EDITORIAL: Peculiar Concerns in Bullying Debate
The 19th century scandal involving British poet and playwright Oscar Wilde gave rise to a quaint euphemism: "the love that dares not speak its name."
Though that veiled reference to homosexuality may have gone out of style with the Victorian age, the squeamish sentiment behind it seems to live on among certain lobbying groups in Raleigh.
The matter came up this past week as the North Carolina Senate debated an anti-bullying measure that would require school employees who witness harassment of students, or have information about such behavior, to report it to school authorities. (The Senate later gave narrow tentative approval to the measure, which next goes to the House, where supporters expect it to pass.)
Some opposed the whole idea on the grounds that it should be left up to local school officials. But others got hung up on the listing of reasons for which students might be harassed.
As it now stands, the bill includes more than a dozen such reasons, including race, religion or disability. But the inclusion of the terms "gender identity" and "sexual orientation" became a sticking point for conservative groups, who thought the law shouldn't dare speak the name of such factors out loud.
Make It Go Away?
What would motivate the individuals and groups in question to attempt to pressure the General Assembly into not even mentioning gay and lesbian status -- or false attribution of such status to individuals -- as possible motivations for bullying? Maybe they hoped that if we ignore the whole subject it will go away, though that never seems to have worked so far throughout human history.
The fact that harassment for such reasons exists was brought home vividly by the bill's supporters, who recounted recent incidents in Georgia, Ohio and Massachusetts in which boys committed suicide rather than endure further torment at the hands of bullying classmates.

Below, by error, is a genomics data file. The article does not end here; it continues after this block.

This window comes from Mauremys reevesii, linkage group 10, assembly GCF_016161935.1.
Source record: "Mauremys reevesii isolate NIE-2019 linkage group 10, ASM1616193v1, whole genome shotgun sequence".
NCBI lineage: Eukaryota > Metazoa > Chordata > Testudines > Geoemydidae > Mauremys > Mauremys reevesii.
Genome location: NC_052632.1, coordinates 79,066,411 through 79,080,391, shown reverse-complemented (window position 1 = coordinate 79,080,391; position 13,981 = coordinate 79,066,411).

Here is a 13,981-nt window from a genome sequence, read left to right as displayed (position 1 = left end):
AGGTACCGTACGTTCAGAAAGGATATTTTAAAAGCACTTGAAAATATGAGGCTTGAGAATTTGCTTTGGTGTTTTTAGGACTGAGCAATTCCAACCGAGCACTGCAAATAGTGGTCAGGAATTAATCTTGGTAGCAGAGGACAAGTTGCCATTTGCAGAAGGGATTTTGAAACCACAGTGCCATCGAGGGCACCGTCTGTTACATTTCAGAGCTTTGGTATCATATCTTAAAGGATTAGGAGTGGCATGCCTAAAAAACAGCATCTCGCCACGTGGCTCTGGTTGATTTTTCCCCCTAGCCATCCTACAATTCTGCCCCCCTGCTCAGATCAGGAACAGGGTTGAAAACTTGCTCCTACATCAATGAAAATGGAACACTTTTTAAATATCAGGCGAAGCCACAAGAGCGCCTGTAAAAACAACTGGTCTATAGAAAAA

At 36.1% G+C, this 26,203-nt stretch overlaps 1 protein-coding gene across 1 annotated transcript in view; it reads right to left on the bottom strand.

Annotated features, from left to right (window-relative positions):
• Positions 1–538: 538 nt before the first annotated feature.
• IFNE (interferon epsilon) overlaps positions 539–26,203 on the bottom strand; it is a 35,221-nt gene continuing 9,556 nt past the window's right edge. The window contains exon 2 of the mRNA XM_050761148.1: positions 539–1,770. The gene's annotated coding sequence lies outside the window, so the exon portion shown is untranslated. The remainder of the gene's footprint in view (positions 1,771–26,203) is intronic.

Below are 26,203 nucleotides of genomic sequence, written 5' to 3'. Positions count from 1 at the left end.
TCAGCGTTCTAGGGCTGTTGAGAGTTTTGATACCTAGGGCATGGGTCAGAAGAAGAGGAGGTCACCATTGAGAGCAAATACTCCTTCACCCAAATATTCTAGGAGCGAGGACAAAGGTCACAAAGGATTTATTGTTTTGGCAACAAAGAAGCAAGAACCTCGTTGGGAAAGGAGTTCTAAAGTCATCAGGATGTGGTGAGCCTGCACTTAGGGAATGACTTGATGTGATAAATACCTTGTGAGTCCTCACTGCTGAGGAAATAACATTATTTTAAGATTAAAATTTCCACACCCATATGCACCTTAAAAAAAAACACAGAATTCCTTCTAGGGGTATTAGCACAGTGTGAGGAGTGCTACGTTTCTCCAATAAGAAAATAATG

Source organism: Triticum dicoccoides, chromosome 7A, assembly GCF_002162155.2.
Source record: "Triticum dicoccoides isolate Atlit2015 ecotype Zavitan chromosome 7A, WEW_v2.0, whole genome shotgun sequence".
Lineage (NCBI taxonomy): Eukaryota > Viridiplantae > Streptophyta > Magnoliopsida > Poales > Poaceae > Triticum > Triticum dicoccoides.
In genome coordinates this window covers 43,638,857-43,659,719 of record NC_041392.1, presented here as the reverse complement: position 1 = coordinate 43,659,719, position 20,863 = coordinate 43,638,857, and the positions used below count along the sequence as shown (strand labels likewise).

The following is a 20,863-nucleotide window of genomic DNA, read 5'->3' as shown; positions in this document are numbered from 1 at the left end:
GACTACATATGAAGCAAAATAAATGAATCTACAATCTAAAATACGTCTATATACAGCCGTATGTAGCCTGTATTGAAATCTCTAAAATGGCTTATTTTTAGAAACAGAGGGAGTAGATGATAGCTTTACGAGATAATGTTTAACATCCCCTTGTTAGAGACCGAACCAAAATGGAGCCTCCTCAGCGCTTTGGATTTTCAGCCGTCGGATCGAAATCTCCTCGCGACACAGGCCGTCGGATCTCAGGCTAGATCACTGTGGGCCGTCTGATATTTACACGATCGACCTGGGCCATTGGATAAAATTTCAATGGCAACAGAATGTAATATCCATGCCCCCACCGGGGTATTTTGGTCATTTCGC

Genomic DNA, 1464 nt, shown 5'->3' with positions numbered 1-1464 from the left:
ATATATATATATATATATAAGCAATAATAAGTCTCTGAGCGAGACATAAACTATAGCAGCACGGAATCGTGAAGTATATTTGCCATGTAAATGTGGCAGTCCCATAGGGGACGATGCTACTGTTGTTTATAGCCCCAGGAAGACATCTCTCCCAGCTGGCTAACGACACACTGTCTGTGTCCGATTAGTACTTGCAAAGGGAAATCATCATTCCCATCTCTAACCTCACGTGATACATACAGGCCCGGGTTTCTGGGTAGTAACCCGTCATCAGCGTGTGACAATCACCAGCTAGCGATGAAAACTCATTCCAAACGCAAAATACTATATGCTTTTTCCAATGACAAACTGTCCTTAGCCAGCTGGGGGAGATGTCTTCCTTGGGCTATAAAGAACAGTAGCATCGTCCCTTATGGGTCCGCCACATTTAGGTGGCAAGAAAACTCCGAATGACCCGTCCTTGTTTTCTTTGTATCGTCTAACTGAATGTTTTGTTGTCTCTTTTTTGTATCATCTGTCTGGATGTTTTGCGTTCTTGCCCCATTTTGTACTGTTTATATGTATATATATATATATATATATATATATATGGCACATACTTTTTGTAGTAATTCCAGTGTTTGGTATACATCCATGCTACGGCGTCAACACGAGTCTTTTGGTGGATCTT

In all the cases, the taunts included ugly words denoting homosexuality. In all three cases, the parents of these unfortunate kids complained that school officials knew about the problem and did nothing about it.
Hastening Gay Marriage?
In the Raleigh debate, the Family Council of North Carolina argued that leaving the gay designation in the bullying bill would set some kind of precedent. Specifically, they feared the action would result in expansion of the state's hate crime laws and anti-discrimination to include similar terminology.
Is there a problem with that?
Others opposing the language were the Christian Action League, which urged its members to bombard legislators with e-mails and phone calls, and two Catholic bishops, who warned their followers that the bill could somehow hasten the approval of same-sex marriages. Both stands seem extreme.
When it comes right down to it, we're not sure that the bill needed to detail the possible reasons for harassment at all. Bullying is bullying, whatever the twisted motivation.
But if there is to be such an official list, attempts to cleanse it of terms like "sexual orientation" or "gender identity" for religious reasons seem so perverse as to be downright Talibanesque.
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